By the world’s standards and the sizes carried in clothing stores, I’m considered big. By the fashion industry’s standard, I could never pass as a regular model - I would be placed in the plus-size category. By the standard of the ‘ideal woman’ in today’s culture, I’m not lean, tone or skinny enough to be considered beautiful.
The world’s standards are ever-changing. We can’t keep up with them.
And why should we? Why do we place so much emphasis on meeting standards that will change next year, are actually just fabricated ideals and take away from the beauty that we inherently carry? We’ve gotten so caught up in the world’s ideal - their demands - their truths - their fabrication - their outrageous standard. We’ve bought into their lies.
For average sizing charts to suggest that most women are "too big" is outrageous. For sizing charts, social media platforms, and the media to all convey this message creates a lie that defeats a large number of the female population. It brainwashes women to see themselves as bigger than they actually are, to feel ashamed of their size, and to feel like a complete outcast that can’t meet the standard of beauty.
We have got to wake up!
We have got to recognize the fabrication, lies and injustice found in this standard - the standard that conveys to women that they are too big or plus-size if they aren’t a size 2. We have got to stand up, bravely step into our identity, and rest in the fact that we are not meant to fit into society’s mold of beauty. Beauty isn’t defined by outer packaging, and often is deemed by something’s rarity and essence of being unique - not the ability to fit into a mold.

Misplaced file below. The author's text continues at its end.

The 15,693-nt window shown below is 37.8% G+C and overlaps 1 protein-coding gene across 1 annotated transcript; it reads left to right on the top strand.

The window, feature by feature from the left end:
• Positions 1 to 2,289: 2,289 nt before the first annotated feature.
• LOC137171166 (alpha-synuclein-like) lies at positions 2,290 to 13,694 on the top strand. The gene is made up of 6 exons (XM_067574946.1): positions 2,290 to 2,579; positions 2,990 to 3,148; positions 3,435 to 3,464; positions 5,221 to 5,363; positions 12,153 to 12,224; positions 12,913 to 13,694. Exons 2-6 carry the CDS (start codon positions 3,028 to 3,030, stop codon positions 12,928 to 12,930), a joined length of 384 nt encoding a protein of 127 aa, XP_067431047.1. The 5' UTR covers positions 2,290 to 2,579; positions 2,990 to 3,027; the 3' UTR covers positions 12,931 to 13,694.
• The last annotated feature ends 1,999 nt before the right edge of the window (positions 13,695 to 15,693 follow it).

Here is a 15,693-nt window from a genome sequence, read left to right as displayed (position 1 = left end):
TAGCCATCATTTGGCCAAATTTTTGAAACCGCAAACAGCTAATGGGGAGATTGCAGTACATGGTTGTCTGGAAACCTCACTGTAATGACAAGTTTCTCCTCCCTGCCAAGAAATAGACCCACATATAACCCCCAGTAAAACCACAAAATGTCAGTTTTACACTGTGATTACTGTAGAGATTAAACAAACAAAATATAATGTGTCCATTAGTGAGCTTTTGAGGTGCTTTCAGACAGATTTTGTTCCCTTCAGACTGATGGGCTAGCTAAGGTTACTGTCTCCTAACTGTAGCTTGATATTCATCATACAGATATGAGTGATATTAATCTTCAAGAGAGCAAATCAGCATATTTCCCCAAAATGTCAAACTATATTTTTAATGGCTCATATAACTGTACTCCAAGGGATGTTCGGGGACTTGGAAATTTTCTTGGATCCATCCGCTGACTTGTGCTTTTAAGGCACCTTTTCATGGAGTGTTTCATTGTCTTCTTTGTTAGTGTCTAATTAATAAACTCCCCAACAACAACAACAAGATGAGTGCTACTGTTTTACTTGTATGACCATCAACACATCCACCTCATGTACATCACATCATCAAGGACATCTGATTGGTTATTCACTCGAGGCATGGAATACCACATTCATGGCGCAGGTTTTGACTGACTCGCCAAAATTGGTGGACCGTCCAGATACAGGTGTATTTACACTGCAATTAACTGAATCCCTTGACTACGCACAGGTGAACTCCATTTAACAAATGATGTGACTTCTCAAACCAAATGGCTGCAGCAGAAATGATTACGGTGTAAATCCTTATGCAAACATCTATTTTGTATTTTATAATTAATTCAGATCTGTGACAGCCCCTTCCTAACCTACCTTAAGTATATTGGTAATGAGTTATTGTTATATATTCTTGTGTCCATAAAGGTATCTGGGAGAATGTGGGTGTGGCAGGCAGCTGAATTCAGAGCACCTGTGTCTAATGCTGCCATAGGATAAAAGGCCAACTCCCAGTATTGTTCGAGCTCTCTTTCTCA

Related: Transforming the Ideal of Beauty
3 Takeaway’s For You
1| You are not abnormal. You are not an outcast. Just because you do not fit the ‘perfect size’ conveyed through the media, social platforms and sizing charts doesn’t mean that you are the wrong size. As long as you are living happily, healthily and confidently, your size is absolutely perfect.
2| The average American woman is between sizes 16-18. You are not the only one who has to reach for the largest size in clothing stores. Don’t allow standard sizing charts to destroy your confidence and diminish the fact that you are absolutely beautiful the way you are.
3| Edited realities are what we often consume on a daily basis. When we consume content that is edited, airbrushed or altered in any way, we can begin to think that our body, skin, and self aren’t good enough. Don’t let your standard become fabrication - authenticity is way better anyways. People don’t want another photoshopped reality - they want the truth.
Have you ever felt similarly? Share your experience and story below! Also, click here to get a free download of a sneak peek into the first volume of The Authentic Woman and get 20% off when you purchase the book!